The group were also treated to some activities outside of the classroom,visiting the Little Kelham development in Sheffield and the Energy House at Salford University.


Dr Lindsay Smales also took the group on a walking tour of Leeds & the heritage town of Saltaire.


The LSI has a long standing relationship with the Paris Institute of Technology  which continues to be highly productive & collaborative, fostering a robust exchange of ideas, knowledge & best practice on sustainable research, practices and technology.




DEng – Study for a Doctorate of Engineering while you work

LSI 2015

The Doctorate of Engineering (DEng) is a programme of research based on the advanced study of engineering or applied sciences and professional practice in engineering, It is intended for candidates with relevant professional experience and supported by structured learning. The aim of the course is to blend the practical experience within the working environment with a part-time research degree. The key themes of the DEng are Energy, Sustainability and Building Performance.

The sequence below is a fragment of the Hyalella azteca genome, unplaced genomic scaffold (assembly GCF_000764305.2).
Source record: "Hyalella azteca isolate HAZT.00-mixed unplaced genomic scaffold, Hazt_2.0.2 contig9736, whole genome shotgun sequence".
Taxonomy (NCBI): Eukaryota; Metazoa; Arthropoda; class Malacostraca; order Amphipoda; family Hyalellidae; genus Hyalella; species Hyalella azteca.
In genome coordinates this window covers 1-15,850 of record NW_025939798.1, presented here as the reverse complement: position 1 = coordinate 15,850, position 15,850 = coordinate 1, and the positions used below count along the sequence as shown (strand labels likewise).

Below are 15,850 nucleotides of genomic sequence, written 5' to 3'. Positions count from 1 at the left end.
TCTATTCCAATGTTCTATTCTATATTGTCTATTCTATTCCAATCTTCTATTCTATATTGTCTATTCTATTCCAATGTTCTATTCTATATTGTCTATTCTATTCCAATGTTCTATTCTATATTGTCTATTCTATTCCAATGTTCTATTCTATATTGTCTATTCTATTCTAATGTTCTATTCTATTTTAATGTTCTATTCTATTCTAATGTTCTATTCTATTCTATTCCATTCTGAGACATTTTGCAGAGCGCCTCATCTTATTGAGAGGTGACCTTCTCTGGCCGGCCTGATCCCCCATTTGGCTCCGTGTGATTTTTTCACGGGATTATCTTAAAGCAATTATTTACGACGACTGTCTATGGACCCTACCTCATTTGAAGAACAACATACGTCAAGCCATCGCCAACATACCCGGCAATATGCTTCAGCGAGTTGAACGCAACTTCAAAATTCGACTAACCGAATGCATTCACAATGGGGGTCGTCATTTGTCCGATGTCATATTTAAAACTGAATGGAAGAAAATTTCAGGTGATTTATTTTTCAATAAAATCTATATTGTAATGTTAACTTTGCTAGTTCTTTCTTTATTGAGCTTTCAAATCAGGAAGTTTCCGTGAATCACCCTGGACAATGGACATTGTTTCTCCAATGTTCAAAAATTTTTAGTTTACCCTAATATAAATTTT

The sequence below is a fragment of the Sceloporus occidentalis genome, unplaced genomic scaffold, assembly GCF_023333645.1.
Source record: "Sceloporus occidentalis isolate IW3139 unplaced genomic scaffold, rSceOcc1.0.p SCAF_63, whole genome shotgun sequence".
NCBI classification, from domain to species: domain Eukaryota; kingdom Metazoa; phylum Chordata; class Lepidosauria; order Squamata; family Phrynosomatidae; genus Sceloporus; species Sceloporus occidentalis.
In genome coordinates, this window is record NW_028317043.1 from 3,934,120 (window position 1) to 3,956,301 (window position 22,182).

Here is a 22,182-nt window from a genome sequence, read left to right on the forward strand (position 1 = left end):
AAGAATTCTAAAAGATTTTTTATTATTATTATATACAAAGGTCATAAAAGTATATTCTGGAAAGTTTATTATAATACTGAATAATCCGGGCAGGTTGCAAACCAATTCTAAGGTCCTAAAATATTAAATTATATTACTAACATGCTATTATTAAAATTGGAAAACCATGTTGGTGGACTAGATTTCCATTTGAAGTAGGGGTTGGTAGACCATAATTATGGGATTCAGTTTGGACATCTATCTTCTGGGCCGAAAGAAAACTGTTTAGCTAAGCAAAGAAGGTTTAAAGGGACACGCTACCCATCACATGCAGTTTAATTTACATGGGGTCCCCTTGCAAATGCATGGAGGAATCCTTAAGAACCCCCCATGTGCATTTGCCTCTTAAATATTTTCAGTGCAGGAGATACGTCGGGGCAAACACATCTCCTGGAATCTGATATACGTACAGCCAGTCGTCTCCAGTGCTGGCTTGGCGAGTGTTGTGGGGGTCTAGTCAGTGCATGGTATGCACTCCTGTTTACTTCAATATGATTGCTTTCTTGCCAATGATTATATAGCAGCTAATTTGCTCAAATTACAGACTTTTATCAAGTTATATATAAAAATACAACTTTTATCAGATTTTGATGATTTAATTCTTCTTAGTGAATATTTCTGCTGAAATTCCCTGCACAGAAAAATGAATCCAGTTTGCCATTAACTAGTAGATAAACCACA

Current Student Profiles

Stephen Wise, Technical Development Manager, Knauf Insulation.

Stephen has worked for the business for 13 years and held his current post for 6 years. His responsibilities include managing the Knauf’s research portfolio in the UK and working on CEN and British Standards Committees on subjects including product standards and in-situ testing. He also has been heavily involved in the government’s industry engagement process for the last 4 revisions of Part L. He was the chair of the Construction Products Association Technical Committee for several years standing down in 2014 and is currently chair of The Thermal Insulation Manufacturers and Suppliers Association. He has worked closely with Leeds Beckett University since 2009 notably on the development of solutions to Party Wall Bypass. Since starting his D.Eng he doesn’t have any spare time but if he did he would probably spend it working on the refurbishment of a 150 year old house in the Pennines and for pleasure he likes to walk in the hills.